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President Alexander Lukashenko instructed the governor of the Grodno region to completely close the factories taking part. He also threatened to fire those participating in the strikes.
Following mass weekend protests in Belarus, the opposition called for strikes in state-owned companies against President Alexander Lukashenko at the start of the working week
"We continue to demand the resignation of Lukashenko. Every minute that he is still in power, the economy is seeing great losses," the opposition Coordinating Council said in a statement.
Lukashenko also instructed the governor of the Grodno region in the west of the country, where the opposition following is particularly strong, to completely close the factories that were set to strike.
The president also threatened those participating in the strikes with job losses. Lukashenko, who has come under pressure with allegations of electoral fraud, also announced a tougher course of action against the opposition.
The strikes follow mass rallies on Sunday, which saw over 100,000 people gather in the streets of Minsk to again demand Lukashenko's resignation.
Lukashenko, dubbed by critics as the "last dictator in Europe," was seen on Sunday in his presidential palace with a firearm — a Kalashnikov submachine gun — in his hand.
The Defense Ministry announced Sunday it will deploy the army to protect national monuments.
"The news [of the army deployment] has outraged people here. So far only the riot police have been used against the protesters. It is unclear whether these soldiers will be willing to use force against unarmed demonstrators," said DW's Nick Connolly in Minsk.
Lukashenko holding an automatic rifle and wearing body armour as he arrives at his residence in Minsk
The German government on Monday demanded an explanation over reports that dead bodies had been found amid the ongoing protests.
Germany’s government was shocked by the reported treatment of peaceful demonstrators in Belarus, government spokesman Steffen Seibert said.
Reports of dead bodies "must be fully clarified," he said.
Seibert also called for a dialogue between the Belarusian government and protesters.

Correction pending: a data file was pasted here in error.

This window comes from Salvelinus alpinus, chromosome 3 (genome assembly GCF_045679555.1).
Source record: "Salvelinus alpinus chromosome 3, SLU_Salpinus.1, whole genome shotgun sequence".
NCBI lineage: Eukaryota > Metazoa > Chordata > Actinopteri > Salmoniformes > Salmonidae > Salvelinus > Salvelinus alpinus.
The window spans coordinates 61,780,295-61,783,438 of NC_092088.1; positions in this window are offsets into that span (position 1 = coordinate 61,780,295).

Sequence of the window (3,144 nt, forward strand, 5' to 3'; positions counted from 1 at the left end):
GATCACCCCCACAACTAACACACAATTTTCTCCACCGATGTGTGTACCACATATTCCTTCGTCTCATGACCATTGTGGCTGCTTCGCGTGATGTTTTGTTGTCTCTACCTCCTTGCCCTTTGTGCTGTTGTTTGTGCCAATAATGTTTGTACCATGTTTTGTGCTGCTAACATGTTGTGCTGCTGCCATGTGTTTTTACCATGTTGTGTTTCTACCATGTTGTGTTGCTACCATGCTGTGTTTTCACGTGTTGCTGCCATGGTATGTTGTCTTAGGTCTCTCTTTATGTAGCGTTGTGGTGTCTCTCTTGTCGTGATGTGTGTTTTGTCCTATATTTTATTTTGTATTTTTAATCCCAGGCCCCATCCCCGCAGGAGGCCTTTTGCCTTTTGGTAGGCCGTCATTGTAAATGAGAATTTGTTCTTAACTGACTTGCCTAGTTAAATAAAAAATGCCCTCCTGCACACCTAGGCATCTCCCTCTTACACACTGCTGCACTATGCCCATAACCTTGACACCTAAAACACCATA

"The people continue to show a lot of courage," Seibert said. "They must have the opportunity to help shape the destiny of their country," he said.
"A dialogue between government leaders and the Belarusian people is urgent in view of this situation," Seibert said, adding that the Organization for Security and Co-operation in Europe (OSCE) could mediate.
Belarusian officials declared Lukashenko the winner in the presidential election on August 9. He claimed to have received 80% of the vote. The European Union did not recognize the results.
Authorities have arrested nearly 7,000 people since the demonstrations erupted in the wake of the vote, with protesters accusing police of torturing and abusing detainees.
Meanwhile, Belarusian opposition presidential candidate Sviatlana Tsikhanouskaya said she hopes a dialogue between the Coordination Council and authorities would start soon.
"The aim of the Council is to run a dialogue with the current authorities. I hope that dialogue will take place soon. However, the first condition is the release of political prisoners," Tsikhanouskaya told the Polish daily Gazeta Wyborcza in an interview published on Monday.
Tsikhanouskaya emerged as the consensus opposition candidate after better-known figures, including her jailed activist husband, were barred from standing. She fled to neighboring Lithuania after the vote.
This is an updated version of a previous article and reflects that Germany's government spokesperson called for dialogue between the Belarusian government and protesters.